Immigration and human rights advocates are expressing outrage over President Obama’s proposal for Congress to speed up deportations of child migrants caught at the U.S. border.
“This administration is throwing these kids under the bus and returning them to countries where their lives may be at risk,” Wendy Young of Kids In Need of Defense, an advocacy group for unaccompanied minors, told msnbc. “They’re hitting the panic button way too soon.”
Obama on Monday formally requested a $2 billion infusion to help cope with the unprecedented number of kids caught at the southwestern border. In a letter to leaders on Capitol Hill, the president urged Congress to expand the Department of Homeland Security's authority with “an aggressive deterrence strategy focused on the removal and repatriation of recent border crossers.”
The proposal would unravel a bipartisan provision adopted under President George W. Bush that protected children fleeing countries that do not share borders with the U.S. Children traveling from countries other than Mexico or Canada are currently exempt from expedited removal screenings and are given asylum hearings. The administration is asking for that to change.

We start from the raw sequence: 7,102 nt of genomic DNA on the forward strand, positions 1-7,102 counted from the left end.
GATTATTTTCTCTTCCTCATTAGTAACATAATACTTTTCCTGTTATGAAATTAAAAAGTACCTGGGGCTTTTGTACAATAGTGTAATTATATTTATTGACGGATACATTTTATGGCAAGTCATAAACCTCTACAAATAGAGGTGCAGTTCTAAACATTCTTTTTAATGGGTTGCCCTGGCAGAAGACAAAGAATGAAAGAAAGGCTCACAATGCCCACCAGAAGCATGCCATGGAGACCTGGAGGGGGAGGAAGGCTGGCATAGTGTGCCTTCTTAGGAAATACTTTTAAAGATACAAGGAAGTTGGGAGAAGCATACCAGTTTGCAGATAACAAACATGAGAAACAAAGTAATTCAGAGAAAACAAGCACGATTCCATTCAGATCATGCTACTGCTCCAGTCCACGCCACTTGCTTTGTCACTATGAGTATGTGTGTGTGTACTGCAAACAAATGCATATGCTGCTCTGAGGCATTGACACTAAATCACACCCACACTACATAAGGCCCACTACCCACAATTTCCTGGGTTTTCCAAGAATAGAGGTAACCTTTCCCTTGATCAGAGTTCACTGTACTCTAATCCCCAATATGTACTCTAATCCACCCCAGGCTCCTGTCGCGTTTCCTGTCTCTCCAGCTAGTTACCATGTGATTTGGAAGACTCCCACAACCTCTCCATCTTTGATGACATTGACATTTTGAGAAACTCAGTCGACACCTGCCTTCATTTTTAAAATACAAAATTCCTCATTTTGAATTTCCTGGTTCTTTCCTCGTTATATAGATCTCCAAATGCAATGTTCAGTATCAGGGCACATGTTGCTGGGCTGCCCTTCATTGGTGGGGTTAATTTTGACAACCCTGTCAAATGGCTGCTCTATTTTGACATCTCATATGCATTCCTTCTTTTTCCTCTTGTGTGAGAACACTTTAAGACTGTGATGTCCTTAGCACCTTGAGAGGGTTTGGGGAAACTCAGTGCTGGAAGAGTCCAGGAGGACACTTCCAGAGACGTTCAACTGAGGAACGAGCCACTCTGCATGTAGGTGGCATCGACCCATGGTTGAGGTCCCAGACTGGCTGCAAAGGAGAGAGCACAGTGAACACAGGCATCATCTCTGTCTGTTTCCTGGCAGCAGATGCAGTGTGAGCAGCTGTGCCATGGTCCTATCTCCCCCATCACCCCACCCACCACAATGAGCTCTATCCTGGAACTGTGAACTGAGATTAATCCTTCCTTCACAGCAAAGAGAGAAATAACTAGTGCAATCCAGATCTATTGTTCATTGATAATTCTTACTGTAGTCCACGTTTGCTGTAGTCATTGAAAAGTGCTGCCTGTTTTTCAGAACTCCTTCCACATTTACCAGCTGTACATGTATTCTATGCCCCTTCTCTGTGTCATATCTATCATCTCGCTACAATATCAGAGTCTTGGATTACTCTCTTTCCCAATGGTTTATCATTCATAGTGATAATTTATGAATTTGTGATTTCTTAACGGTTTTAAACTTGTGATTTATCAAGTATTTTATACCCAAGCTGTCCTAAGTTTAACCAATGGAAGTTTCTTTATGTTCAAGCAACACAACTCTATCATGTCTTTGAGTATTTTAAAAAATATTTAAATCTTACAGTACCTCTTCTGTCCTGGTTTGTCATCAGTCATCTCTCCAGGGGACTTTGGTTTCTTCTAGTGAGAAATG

If the proposal is enacted, Border Patrol agents would be tasked with screening children after they're arrested along the border. The interview would effectively give children one shot at convincing officials that they have legitimate concerns for their safety and should remain in the U.S. to go through immigration and asylum proceedings.
Advocates warn that the streamlined screenings will not adequately address the children’s needs, and that Border Patrol agents -- unlike legal experts and social service providers -- are ill-prepared to evaluate whether children have grounds for seeking legal status in the U.S.
“They’re not child-appropriate and they’re not child-friendly,” Melysa Sperber, director of the advocacy group Alliance to End Slavery and Trafficking, told reporters Monday.
President Obama’s proposal signals that the administration is now viewing the border crisis as an immigration issue rather than as a refugee emergency.
By speeding up deportations for migrant children, the administration is trying to squash inaccurate rumors that young people making the journey into the U.S. illegally would qualify for the same status provisions temporarily granted to so-called DREAMers (kids brought to the U.S. illegally by their parents). Republicans in recent weeks have blamed that miscommunication on the Obama administration, arguing its policies have become a magnet for young people wanting to start a new life in the U.S.
“The journey is unbelievably dangerous for these kids. The children who are fortunate enough to survive it will be taken care of while they go through the legal process but in most cases that process will lead to them being sent back home,” Obama said Monday from the Rose Garden. “I’ve sent a clear message to the parents in these countries not to put these kids through this.”
“The problem is that our system is so broken, so unclear that folks don’t know what the rules are,” he said.